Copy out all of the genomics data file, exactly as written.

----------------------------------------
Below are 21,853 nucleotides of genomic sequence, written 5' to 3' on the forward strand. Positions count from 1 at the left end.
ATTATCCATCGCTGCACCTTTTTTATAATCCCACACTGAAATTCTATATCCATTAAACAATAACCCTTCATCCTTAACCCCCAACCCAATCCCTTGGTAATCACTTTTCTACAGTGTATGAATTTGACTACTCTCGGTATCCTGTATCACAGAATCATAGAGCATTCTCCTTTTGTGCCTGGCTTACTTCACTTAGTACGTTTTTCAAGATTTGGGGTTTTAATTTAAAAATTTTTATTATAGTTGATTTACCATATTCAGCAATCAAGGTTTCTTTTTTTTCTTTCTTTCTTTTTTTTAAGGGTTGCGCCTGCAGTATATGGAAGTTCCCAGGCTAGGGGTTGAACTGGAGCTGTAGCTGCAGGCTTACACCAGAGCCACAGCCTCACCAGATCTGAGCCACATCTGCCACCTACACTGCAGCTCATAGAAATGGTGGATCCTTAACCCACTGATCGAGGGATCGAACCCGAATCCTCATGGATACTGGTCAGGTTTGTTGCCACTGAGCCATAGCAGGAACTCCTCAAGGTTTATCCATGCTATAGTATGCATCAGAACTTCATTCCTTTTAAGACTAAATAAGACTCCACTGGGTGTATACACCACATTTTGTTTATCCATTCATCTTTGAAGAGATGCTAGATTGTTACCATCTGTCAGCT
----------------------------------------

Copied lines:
Below are 21,853 nucleotides of genomic sequence, written 5' to 3' on the forward strand. Positions count from 1 at the left end.
ATTATCCATCGCTGCACCTTTTTTATAATCCCACACTGAAATTCTATATCCATTAAACAATAACCCTTCATCCTTAACCCCCAACCCAATCCCTTGGTAATCACTTTTCTACAGTGTATGAATTTGACTACTCTCGGTATCCTGTATCACAGAATCATAGAGCATTCTCCTTTTGTGCCTGGCTTACTTCACTTAGTACGTTTTTCAAGATTTGGGGTTTTAATTTAAAAATTTTTATTATAGTTGATTTACCATATTCAGCAATCAAGGTTTCTTTTTTTTCTTTCTTTCTTTTTTTTAAGGGTTGCGCCTGCAGTATATGGAAGTTCCCAGGCTAGGGGTTGAACTGGAGCTGTAGCTGCAGGCTTACACCAGAGCCACAGCCTCACCAGATCTGAGCCACATCTGCCACCTACACTGCAGCTCATAGAAATGGTGGATCCTTAACCCACTGATCGAGGGATCGAACCCGAATCCTCATGGATACTGGTCAGGTTTGTTGCCACTGAGCCATAGCAGGAACTCCTCAAGGTTTATCCATGCTATAGTATGCATCAGAACTTCATTCCTTTTAAGACTAAATAAGACTCCACTGGGTGTATACACCACATTTTGTTTATCCATTCATCTTTGAAGAGATGCTAGATTGTTACCATCTGTCAGCT